Tate Modern

‘FACTORY: the seen and the unseen’ opened at Tate Modern last September.


The brainchild of artist Clare Twomey, the art installation featured a ceramics’ production line. During week one, visitors were invited to ‘clock in’ and learn some of the skills of working with clay, before exchanging their hand-made objects for ready-fired ones.


In week two, the production line came to a halt and visitors entered a factory soundscape and were invited to discuss and reflect on their factory experiences. A month later, we asked Madeleine Keep, Curator of Public Programmes – Tate, and Clare Twomey, for their views on the success of the installation.


What is Tate Exchange? Who is it for?

It’s a free annual programme for everyone to explore art and ideas, with artists and partner organisations working in collaboration. Each year has a theme, this year it’s ‘Production’ and the lead artist is Clare Twomey.

How did you come up with the concept of ‘FACTORY, the seen and the unseen’?

It took around 18 months of discussions with the Tate team. It was about understanding that ‘made’ objects have a role to play in our lives, but they don’t just magically appear. There is an unseen world behind their production and other lives attached to them: The lives of those who made them. ‘Unseen’ also refers to the connections we have to these everyday objects in our own lives.

When looking at a partner for this project, what made you choose Dudson?

I had worked with Dudson before but had not visited the factory. From previous dialogues, I knew that Dudson had a deep understanding of who they are and why they do what they do.

People in production matter. Their skills matter. The making of objects, even in vast quantities, each one matters. This is what came across and whilst it is commonplace for you, for me it was a mind-blowing experience!

What was the response to the FACTORY installation from the general public?

Amazing! More than 5,000 people visited across the two weeks. Even those who came with the intention of just looking, couldn’t help but have a go! This is absolutely what Tate Exchange is all about, giving people the opportunity to get involved, discuss what the installation is all about and what production means to them.

Leaving new objects to be fired at the FACTORY installation
A chance to reflect on the FACTORY installation

Did many people swap their own creations for ready-made objects?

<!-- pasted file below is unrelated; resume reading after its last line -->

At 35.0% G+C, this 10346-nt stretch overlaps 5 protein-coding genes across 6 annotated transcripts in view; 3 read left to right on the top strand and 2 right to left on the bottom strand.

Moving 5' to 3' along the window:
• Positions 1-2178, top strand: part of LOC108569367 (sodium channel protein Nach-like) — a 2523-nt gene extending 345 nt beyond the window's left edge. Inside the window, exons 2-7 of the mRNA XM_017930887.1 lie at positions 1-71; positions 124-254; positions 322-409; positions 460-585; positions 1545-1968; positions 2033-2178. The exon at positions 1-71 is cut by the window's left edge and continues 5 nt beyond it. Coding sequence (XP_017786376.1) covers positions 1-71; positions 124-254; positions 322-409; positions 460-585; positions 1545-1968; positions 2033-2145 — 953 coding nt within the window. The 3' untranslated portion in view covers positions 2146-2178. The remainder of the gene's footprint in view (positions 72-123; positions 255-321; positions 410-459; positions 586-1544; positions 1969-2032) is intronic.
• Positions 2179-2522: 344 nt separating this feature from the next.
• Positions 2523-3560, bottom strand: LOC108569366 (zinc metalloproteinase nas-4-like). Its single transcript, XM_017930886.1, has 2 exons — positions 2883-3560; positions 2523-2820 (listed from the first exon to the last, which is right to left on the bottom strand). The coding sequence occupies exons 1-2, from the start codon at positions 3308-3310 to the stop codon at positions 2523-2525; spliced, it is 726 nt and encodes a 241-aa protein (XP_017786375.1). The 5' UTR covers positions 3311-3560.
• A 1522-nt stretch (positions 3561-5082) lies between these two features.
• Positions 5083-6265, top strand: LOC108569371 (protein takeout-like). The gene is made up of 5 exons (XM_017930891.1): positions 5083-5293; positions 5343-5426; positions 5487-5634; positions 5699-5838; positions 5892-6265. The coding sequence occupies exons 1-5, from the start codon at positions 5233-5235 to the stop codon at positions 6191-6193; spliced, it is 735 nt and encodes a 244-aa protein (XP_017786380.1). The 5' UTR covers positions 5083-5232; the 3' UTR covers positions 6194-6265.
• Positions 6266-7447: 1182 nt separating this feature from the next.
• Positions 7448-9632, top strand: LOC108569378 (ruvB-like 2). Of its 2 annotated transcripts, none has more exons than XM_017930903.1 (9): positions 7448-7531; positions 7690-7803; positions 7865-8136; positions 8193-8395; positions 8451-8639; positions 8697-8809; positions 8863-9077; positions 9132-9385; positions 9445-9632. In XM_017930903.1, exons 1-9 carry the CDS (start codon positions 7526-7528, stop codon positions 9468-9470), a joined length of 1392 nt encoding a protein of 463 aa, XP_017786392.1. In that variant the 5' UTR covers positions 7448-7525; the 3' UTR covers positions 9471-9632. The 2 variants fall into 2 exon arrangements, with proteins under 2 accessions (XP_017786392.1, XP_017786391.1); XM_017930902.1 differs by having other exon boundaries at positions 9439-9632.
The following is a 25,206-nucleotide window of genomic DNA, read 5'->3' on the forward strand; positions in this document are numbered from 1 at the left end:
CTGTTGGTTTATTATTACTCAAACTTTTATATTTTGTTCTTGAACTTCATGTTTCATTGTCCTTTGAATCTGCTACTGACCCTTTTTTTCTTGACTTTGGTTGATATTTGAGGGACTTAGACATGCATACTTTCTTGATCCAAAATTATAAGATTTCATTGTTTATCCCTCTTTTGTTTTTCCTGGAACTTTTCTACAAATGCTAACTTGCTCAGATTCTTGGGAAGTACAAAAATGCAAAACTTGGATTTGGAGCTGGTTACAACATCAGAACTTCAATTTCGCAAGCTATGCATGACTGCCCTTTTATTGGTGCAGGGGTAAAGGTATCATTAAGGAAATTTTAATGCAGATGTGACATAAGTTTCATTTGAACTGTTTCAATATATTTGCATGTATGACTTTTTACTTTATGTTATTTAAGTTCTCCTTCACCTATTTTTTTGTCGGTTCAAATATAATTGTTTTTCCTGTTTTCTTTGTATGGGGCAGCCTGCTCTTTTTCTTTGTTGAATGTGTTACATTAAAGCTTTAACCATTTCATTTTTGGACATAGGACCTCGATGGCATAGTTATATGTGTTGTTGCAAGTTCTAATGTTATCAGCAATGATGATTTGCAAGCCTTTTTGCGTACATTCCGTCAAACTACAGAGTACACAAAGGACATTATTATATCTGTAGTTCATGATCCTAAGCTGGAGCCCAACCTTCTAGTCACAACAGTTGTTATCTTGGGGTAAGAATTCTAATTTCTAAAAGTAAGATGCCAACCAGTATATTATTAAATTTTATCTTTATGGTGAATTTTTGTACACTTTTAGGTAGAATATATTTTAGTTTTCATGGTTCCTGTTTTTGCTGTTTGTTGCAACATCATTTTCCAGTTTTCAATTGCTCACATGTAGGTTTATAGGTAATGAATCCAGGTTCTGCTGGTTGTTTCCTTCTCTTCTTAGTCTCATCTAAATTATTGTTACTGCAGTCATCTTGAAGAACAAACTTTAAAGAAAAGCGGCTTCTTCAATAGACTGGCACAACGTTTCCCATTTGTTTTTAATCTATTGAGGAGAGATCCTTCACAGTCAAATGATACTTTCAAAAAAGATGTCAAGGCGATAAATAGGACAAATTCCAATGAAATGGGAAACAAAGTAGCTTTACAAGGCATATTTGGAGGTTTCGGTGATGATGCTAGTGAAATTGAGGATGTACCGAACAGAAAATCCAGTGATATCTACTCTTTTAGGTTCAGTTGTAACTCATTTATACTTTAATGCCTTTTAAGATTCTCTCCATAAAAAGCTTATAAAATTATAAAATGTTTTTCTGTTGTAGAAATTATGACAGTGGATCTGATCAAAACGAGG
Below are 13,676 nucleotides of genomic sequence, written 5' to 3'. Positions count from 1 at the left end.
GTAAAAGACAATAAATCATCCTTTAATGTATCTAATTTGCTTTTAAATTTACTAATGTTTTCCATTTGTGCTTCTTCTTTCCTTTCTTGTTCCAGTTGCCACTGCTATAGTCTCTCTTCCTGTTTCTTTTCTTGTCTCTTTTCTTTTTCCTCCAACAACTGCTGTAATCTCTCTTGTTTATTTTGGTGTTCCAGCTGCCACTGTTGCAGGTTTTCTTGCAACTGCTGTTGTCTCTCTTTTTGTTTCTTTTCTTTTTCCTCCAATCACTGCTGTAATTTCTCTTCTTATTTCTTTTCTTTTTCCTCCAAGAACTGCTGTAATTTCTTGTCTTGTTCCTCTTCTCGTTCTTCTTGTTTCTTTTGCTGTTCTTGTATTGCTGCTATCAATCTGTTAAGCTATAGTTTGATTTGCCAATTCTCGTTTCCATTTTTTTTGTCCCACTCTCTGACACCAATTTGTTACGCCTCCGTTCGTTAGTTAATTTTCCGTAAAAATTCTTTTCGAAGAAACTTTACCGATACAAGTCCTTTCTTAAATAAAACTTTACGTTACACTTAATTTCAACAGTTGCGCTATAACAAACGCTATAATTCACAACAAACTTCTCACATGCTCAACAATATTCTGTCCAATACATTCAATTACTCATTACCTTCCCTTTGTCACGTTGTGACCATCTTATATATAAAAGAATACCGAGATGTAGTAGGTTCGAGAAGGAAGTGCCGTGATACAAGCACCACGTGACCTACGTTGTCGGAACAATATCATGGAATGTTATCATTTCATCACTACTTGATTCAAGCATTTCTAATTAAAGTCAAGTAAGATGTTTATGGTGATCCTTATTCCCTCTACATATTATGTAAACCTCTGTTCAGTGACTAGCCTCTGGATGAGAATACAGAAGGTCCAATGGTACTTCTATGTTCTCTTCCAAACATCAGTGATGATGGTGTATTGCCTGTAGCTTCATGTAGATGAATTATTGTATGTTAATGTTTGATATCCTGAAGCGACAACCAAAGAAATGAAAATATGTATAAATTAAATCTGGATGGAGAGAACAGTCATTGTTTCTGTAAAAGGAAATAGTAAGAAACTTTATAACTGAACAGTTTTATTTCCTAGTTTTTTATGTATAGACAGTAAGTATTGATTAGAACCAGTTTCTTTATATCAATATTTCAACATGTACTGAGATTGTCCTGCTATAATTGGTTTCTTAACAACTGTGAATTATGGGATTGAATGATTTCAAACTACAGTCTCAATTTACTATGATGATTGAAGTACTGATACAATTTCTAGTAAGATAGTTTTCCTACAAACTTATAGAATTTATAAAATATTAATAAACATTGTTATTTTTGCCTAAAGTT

Yes, a lot of people did switch their own creations for ready-made biscuit pieces.

They really enjoyed the fact that they could take part of the experience home. This is when the ‘exchange’ took place.

Were there any insights that you didn’t expect during week two, when visitors were given the chance to reflect on their experiences?

The public gave us so much. It was really inspiring, the willingness to take part and contribute. The week two soundscape was compiled from interviews taken during week one. People of all ages, from all walks of life talking about their own experiences of factory and production.

What do you think are the most memorable moments from the FACTORY?

One of the most amazing things was at the weights and measures bench, where you had to weigh 200g of clay. It was a repetitive task that went nowhere, but just the ‘doing’, was so compelling that nobody minded! And in week two, the soundscape. The language, the enthusiastic voices and knowing that the public were so involved in the project.

During week one, coming in every day and looking at what people had made the previous day. And when the factory was full of workers and everyone was making something. The calm moments in week two, a chance to reflect on the production of objects in our everyday lives.

Did the project deliver everything that you imagined it would?


It is such a risky business, but the warmth in the room, the willingness for it to be a success, even before the public came in, it made it difficult for them not to engage!

The project exceeded our expectations! The amount of time people of all ages stayed with us (and came back for another visit), shows how engaging and enjoyable it is to make an object in the museum and be able to question and discuss the ideas at play in the artwork and how they relate to you. Working with Dudson helped make that possible.

It wouldn’t have happened in the same way without trust between us. Max Dudson made it easy. He understands his history; his industry; his factory; his people, so well. Once Dudson had said ‘yes’, it became relatively easy to turn what was a ‘bonkers’ idea into a reality. He just got it, straight away.